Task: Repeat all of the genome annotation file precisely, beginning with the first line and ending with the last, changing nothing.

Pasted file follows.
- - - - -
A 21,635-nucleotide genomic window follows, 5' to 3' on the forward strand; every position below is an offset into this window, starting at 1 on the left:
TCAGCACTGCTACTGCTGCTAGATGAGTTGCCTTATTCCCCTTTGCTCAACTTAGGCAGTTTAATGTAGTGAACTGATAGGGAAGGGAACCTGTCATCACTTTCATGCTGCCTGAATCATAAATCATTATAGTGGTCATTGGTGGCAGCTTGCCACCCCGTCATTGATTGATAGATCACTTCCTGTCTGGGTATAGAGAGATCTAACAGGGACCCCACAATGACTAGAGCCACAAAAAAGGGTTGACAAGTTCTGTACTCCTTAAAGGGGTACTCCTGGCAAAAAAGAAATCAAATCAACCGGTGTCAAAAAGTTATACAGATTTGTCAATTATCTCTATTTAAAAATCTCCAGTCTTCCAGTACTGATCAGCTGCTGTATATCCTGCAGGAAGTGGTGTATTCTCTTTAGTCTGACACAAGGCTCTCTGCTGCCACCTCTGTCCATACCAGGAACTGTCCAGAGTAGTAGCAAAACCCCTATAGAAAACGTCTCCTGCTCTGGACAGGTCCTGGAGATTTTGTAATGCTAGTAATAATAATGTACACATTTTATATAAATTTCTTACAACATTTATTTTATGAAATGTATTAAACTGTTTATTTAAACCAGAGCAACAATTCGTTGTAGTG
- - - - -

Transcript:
A 21,635-nucleotide genomic window follows, 5' to 3' on the forward strand; every position below is an offset into this window, starting at 1 on the left:
TCAGCACTGCTACTGCTGCTAGATGAGTTGCCTTATTCCCCTTTGCTCAACTTAGGCAGTTTAATGTAGTGAACTGATAGGGAAGGGAACCTGTCATCACTTTCATGCTGCCTGAATCATAAATCATTATAGTGGTCATTGGTGGCAGCTTGCCACCCCGTCATTGATTGATAGATCACTTCCTGTCTGGGTATAGAGAGATCTAACAGGGACCCCACAATGACTAGAGCCACAAAAAAGGGTTGACAAGTTCTGTACTCCTTAAAGGGGTACTCCTGGCAAAAAAGAAATCAAATCAACCGGTGTCAAAAAGTTATACAGATTTGTCAATTATCTCTATTTAAAAATCTCCAGTCTTCCAGTACTGATCAGCTGCTGTATATCCTGCAGGAAGTGGTGTATTCTCTTTAGTCTGACACAAGGCTCTCTGCTGCCACCTCTGTCCATACCAGGAACTGTCCAGAGTAGTAGCAAAACCCCTATAGAAAACGTCTCCTGCTCTGGACAGGTCCTGGAGATTTTGTAATGCTAGTAATAATAATGTACACATTTTATATAAATTTCTTACAACATTTATTTTATGAAATGTATTAAACTGTTTATTTAAACCAGAGCAACAATTCGTTGTAGTG